Winners from January 28, 2011

1st Place: The Claustrophobic Impasse by LA Henderson
This longer work from Henderson is an intense mind-body dialogue about the nature of being, the locality of the soul, and a psychological trauma of abuse. Sound like a mouthful? Despite these weighty, complex subjects, Henderson's piece is deft. Rather than broad paragraphs of exposition, Henderson relies on brief descriptors and expressive dialogue. Yet what experienced readers will appreciate most about The Claustrophobic Impasse is Henderson's subtlety--she assumes an intelligent reader who will connect the dots and bring value to the text.
Download and read The Claustrophobic Impasse.
2nd Place: What to Do When You Don't Know You're Being Written by Sara Balabanlilar
Balabanlilar gives us a lighthearted prose poem that both readers and writers can appreciate. By imploring the subject of her prose poem to engage in the artistic process, Balabanlilar suggests that any given written work may have multiple authors. Those authors may not have held the pen or tapped the keys, but are all equal contributors. And of course, Balabanlilar appeals to that most energizing time for a writer--the creation of the characters in that first, messy, beautiful draft.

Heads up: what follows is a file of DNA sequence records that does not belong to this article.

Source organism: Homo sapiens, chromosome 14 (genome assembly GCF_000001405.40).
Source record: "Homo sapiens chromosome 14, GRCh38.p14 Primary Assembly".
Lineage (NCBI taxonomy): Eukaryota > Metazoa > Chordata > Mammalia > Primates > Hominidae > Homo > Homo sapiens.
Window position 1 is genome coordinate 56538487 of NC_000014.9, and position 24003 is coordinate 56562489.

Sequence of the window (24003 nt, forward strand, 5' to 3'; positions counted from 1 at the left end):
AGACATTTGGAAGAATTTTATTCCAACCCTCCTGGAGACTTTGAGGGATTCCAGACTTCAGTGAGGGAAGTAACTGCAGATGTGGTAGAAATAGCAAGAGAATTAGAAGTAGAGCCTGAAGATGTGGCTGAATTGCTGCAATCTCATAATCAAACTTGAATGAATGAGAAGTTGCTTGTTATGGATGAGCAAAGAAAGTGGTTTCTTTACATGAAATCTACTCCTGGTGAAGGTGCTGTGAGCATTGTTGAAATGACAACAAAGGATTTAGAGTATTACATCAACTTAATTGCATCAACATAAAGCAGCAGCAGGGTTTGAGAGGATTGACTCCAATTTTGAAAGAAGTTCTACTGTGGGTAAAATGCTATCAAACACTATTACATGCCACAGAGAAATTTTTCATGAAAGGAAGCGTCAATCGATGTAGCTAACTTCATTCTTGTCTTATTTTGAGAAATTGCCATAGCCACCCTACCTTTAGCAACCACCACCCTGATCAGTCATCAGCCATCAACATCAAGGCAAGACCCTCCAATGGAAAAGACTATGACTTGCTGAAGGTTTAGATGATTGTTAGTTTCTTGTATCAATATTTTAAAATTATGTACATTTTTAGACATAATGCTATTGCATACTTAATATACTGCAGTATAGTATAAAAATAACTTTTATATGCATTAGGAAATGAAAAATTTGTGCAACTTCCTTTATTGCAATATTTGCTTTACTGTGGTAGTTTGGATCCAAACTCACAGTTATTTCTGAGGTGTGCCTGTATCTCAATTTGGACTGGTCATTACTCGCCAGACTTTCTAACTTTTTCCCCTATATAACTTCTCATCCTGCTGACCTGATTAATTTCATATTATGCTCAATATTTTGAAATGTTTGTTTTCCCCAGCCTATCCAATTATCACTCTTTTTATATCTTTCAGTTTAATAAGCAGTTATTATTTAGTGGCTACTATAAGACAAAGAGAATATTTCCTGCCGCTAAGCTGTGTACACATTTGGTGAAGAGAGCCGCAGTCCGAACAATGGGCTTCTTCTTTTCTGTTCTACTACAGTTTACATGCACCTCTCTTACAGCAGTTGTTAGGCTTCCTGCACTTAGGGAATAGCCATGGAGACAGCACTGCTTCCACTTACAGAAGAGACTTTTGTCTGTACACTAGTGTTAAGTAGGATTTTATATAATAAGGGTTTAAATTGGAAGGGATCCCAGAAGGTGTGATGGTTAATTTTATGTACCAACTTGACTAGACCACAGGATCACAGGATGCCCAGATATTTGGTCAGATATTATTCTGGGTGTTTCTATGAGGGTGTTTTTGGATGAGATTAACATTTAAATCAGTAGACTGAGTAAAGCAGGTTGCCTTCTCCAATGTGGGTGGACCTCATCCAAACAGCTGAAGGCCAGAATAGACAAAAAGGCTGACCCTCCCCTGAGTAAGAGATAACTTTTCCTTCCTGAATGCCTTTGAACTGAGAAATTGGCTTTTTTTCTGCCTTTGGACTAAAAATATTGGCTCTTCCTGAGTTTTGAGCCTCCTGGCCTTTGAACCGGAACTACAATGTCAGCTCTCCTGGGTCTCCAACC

Download and read What to Do When You Don't Know You're Being Written.

Featured Publication

A Pilot's Guide to Washington

This book is a guidebook for private aviators in Washington State, or folks visiting the State. Washington State is among the most beautiful and diverse states in the Union. There are flat and dry desserts, stunning basalt formations, towering mountains, rolling grass hills, thick rain forests, island archipelagos, and lakes and rivers and straits and sounds. Well, one sound. And we have roughly a billion airports to visit. (I'm exaggerating slightly.) It would be shame to be a pilot living in or visiting Washington State and not deeply partake of the richness of this opportunity.

Order the book from: Amazon.